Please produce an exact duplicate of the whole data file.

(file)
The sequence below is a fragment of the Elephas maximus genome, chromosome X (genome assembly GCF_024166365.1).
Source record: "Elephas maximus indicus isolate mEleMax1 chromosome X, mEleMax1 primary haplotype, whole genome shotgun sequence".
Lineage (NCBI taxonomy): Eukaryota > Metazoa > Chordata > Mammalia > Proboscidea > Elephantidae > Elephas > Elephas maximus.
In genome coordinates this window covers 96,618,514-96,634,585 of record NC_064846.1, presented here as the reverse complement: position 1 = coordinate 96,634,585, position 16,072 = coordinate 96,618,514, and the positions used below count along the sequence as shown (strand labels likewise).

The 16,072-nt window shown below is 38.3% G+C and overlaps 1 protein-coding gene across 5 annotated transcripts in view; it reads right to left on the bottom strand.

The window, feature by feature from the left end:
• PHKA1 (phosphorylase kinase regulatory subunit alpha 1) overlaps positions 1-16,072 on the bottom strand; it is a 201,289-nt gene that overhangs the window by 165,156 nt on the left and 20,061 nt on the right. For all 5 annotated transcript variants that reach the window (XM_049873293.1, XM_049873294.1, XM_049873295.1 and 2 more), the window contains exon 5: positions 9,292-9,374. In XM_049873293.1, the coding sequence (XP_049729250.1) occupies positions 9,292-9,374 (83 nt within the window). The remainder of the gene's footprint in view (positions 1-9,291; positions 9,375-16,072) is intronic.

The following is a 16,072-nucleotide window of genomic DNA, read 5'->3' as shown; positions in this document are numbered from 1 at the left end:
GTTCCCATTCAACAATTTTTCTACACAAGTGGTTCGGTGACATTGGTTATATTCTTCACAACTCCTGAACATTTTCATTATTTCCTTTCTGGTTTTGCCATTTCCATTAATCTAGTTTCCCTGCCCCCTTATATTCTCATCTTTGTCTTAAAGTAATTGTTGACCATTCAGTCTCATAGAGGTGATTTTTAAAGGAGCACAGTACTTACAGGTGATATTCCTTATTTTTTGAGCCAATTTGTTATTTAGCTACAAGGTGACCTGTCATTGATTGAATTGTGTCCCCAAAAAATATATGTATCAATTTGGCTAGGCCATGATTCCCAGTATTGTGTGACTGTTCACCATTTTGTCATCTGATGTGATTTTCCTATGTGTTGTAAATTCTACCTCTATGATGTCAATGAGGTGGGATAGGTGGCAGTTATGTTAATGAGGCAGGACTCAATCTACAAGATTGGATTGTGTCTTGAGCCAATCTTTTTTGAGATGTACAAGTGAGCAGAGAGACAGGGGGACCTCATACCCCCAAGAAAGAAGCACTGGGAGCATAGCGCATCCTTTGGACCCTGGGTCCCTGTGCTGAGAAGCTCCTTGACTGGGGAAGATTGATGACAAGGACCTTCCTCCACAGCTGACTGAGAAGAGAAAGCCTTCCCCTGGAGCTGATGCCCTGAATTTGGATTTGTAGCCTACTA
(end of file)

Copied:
The sequence below is a fragment of the Elephas maximus genome, chromosome X (genome assembly GCF_024166365.1).
Source record: "Elephas maximus indicus isolate mEleMax1 chromosome X, mEleMax1 primary haplotype, whole genome shotgun sequence".
Lineage (NCBI taxonomy): Eukaryota > Metazoa > Chordata > Mammalia > Proboscidea > Elephantidae > Elephas > Elephas maximus.
In genome coordinates this window covers 96,618,514-96,634,585 of record NC_064846.1, presented here as the reverse complement: position 1 = coordinate 96,634,585, position 16,072 = coordinate 96,618,514, and the positions used below count along the sequence as shown (strand labels likewise).

The 16,072-nt window shown below is 38.3% G+C and overlaps 1 protein-coding gene across 5 annotated transcripts in view; it reads right to left on the bottom strand.

The window, feature by feature from the left end:
• PHKA1 (phosphorylase kinase regulatory subunit alpha 1) overlaps positions 1-16,072 on the bottom strand; it is a 201,289-nt gene that overhangs the window by 165,156 nt on the left and 20,061 nt on the right. For all 5 annotated transcript variants that reach the window (XM_049873293.1, XM_049873294.1, XM_049873295.1 and 2 more), the window contains exon 5: positions 9,292-9,374. In XM_049873293.1, the coding sequence (XP_049729250.1) occupies positions 9,292-9,374 (83 nt within the window). The remainder of the gene's footprint in view (positions 1-9,291; positions 9,375-16,072) is intronic.

The following is a 16,072-nucleotide window of genomic DNA, read 5'->3' as shown; positions in this document are numbered from 1 at the left end:
GTTCCCATTCAACAATTTTTCTACACAAGTGGTTCGGTGACATTGGTTATATTCTTCACAACTCCTGAACATTTTCATTATTTCCTTTCTGGTTTTGCCATTTCCATTAATCTAGTTTCCCTGCCCCCTTATATTCTCATCTTTGTCTTAAAGTAATTGTTGACCATTCAGTCTCATAGAGGTGATTTTTAAAGGAGCACAGTACTTACAGGTGATATTCCTTATTTTTTGAGCCAATTTGTTATTTAGCTACAAGGTGACCTGTCATTGATTGAATTGTGTCCCCAAAAAATATATGTATCAATTTGGCTAGGCCATGATTCCCAGTATTGTGTGACTGTTCACCATTTTGTCATCTGATGTGATTTTCCTATGTGTTGTAAATTCTACCTCTATGATGTCAATGAGGTGGGATAGGTGGCAGTTATGTTAATGAGGCAGGACTCAATCTACAAGATTGGATTGTGTCTTGAGCCAATCTTTTTTGAGATGTACAAGTGAGCAGAGAGACAGGGGGACCTCATACCCCCAAGAAAGAAGCACTGGGAGCATAGCGCATCCTTTGGACCCTGGGTCCCTGTGCTGAGAAGCTCCTTGACTGGGGAAGATTGATGACAAGGACCTTCCTCCACAGCTGACTGAGAAGAGAAAGCCTTCCCCTGGAGCTGATGCCCTGAATTTGGATTTGTAGCCTACTA